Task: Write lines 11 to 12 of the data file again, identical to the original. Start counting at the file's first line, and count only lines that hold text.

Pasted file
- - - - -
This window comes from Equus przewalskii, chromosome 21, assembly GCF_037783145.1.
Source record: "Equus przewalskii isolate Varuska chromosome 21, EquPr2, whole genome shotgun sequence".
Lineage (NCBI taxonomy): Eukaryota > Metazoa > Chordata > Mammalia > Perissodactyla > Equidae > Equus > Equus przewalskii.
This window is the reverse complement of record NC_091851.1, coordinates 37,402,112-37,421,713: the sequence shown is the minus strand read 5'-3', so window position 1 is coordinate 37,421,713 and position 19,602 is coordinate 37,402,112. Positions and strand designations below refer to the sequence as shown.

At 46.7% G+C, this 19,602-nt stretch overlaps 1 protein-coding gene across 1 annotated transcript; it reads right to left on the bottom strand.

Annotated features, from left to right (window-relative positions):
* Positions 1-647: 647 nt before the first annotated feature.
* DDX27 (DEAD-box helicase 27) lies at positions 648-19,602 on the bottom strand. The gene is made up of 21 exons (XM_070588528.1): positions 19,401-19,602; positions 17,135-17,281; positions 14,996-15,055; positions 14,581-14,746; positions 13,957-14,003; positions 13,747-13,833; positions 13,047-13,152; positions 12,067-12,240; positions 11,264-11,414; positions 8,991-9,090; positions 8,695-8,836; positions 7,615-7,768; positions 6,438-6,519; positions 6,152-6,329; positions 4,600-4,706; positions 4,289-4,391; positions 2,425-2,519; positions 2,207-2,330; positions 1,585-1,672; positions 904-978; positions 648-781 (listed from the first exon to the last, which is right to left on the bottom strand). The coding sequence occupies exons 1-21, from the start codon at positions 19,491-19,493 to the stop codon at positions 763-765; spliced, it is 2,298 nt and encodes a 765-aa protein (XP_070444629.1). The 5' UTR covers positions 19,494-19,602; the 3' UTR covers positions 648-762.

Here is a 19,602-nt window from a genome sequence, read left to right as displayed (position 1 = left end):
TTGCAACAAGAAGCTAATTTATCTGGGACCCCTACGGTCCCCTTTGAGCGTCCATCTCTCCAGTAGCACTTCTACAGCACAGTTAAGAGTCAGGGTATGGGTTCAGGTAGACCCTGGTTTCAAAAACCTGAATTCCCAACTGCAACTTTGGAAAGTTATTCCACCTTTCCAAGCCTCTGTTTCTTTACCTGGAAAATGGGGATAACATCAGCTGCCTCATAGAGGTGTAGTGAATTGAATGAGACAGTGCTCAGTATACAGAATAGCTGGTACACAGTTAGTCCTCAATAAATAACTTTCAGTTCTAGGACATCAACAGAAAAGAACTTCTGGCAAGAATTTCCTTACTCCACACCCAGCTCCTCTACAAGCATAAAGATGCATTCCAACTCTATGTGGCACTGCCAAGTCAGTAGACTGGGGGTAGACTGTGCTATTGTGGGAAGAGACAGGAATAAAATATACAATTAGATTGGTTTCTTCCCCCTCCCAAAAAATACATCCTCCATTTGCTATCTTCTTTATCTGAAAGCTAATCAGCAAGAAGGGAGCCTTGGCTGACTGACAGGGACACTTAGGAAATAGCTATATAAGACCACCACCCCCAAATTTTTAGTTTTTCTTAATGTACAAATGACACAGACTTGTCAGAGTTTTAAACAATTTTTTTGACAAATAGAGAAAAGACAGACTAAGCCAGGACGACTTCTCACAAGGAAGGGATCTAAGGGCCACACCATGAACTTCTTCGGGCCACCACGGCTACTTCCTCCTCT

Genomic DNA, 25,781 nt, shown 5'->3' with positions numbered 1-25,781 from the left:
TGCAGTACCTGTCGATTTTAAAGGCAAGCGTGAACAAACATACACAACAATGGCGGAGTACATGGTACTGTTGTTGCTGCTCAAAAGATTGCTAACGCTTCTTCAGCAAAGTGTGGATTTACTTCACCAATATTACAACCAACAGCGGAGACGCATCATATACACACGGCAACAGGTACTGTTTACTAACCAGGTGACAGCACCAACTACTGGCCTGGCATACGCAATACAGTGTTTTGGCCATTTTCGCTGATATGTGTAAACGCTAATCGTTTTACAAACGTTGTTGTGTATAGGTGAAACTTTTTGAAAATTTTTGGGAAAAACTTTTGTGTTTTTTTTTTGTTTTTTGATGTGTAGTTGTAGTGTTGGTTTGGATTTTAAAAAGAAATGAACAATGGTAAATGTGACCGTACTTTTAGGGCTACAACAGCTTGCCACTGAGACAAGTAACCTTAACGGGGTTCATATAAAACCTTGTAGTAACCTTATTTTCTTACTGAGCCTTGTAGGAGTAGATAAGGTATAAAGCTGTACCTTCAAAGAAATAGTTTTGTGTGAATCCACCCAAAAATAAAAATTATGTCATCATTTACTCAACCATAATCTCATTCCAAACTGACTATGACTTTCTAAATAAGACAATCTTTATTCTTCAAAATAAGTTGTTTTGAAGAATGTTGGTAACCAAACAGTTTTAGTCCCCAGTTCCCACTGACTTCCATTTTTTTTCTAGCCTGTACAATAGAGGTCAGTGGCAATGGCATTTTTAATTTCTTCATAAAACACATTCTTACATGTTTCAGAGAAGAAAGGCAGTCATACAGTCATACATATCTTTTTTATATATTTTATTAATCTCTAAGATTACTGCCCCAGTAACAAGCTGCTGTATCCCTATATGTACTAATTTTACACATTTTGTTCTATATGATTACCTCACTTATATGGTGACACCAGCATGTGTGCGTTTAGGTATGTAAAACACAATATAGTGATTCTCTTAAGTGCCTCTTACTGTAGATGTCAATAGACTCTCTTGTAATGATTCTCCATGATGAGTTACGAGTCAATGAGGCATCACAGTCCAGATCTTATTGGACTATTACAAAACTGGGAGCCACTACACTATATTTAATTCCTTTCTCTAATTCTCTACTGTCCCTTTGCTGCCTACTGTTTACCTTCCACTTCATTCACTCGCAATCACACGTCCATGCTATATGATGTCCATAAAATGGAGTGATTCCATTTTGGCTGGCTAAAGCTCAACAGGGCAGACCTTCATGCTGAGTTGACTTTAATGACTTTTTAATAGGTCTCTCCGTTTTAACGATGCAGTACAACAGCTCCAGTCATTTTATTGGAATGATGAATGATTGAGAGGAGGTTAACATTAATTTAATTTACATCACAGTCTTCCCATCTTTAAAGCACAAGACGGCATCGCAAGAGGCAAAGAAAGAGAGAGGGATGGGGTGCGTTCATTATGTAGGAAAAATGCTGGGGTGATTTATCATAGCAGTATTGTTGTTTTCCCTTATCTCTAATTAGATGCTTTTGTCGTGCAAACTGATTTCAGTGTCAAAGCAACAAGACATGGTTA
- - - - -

Genomic DNA, 25,781 nt, shown 5'->3' with positions numbered 1-25,781 from the left:
TGCAGTACCTGTCGATTTTAAAGGCAAGCGTGAACAAACATACACAACAATGGCGGAGTACATGGTACTGTTGTTGCTGCTCAAAAGATTGCTAACGCTTCTTCAGCAAAGTGTGGATTTACTTCACCAATATTACAACCAACAGCGGAGACGCATCATATACACACGGCAACAGGTACTGTTTACTAACCAGGTGACAGCACCAACTACTGGCCTGGCATACGCAATACAGTGTTTTGGCCATTTTCGCTGATATGTGTAAACGCTAATCGTTTTACAAACGTTGTTGTGTATAGGTGAAACTTTTTGAAAATTTTTGGGAAAAACTTTTGTGTTTTTTTTTTGTTTTTTGATGTGTAGTTGTAGTGTTGGTTTGGATTTTAAAAAGAAATGAACAATGGTAAATGTGACCGTACTTTTAGGGCTACAACAGCTTGCCACTGAGACAAGTAACCTTAACGGGGTTCATATAAAACCTTGTAGTAACCTTATTTTCTTACTGAGCCTTGTAGGAGTAGATAAGGTATAAAGCTGTACCTTCAAAGAAATAGTTTTGTGTGAATCCACCCAAAAATAAAAATTATGTCATCATTTACTCAACCATAATCTCATTCCAAACTGACTATGACTTTCTAAATAAGACAATCTTTATTCTTCAAAATAAGTTGTTTTGAAGAATGTTGGTAACCAAACAGTTTTAGTCCCCAGTTCCCACTGACTTCCATTTTTTTTCTAGCCTGTACAATAGAGGTCAGTGGCAATGGCATTTTTAATTTCTTCATAAAACACATTCTTACATGTTTCAGAGAAGAAAGGCAGTCATACAGTCATACATATCTTTTTTATATATTTTATTAATCTCTAAGATTACTGCCCCAGTAACAAGCTGCTGTATCCCTATATGTACTAATTTTACACATTTTGTTCTATATGATTACCTCACTTATATGGTGACACCAGCATGTGTGCGTTTAGGTATGTAAAACACAATATAGTGATTCTCTTAAGTGCCTCTTACTGTAGATGTCAATAGACTCTCTTGTAATGATTCTCCATGATGAGTTACGAGTCAATGAGGCATCACAGTCCAGATCTTATTGGACTATTACAAAACTGGGAGCCACTACACTATATTTAATTCCTTTCTCTAATTCTCTACTGTCCCTTTGCTGCCTACTGTTTACCTTCCACTTCATTCACTCGCAATCACACGTCCATGCTATATGATGTCCATAAAATGGAGTGATTCCATTTTGGCTGGCTAAAGCTCAACAGGGCAGACCTTCATGCTGAGTTGACTTTAATGACTTTTTAATAGGTCTCTCCGTTTTAACGATGCAGTACAACAGCTCCAGTCATTTTATTGGAATGATGAATGATTGAGAGGAGGTTAACATTAATTTAATTTACATCACAGTCTTCCCATCTTTAAAGCACAAGACGGCATCGCAAGAGGCAAAGAAAGAGAGAGGGATGGGGTGCGTTCATTATGTAGGAAAAATGCTGGGGTGATTTATCATAGCAGTATTGTTGTTTTCCCTTATCTCTAATTAGATGCTTTTGTCGTGCAAACTGATTTCAGTGTCAAAGCAACAAGACATGGTTA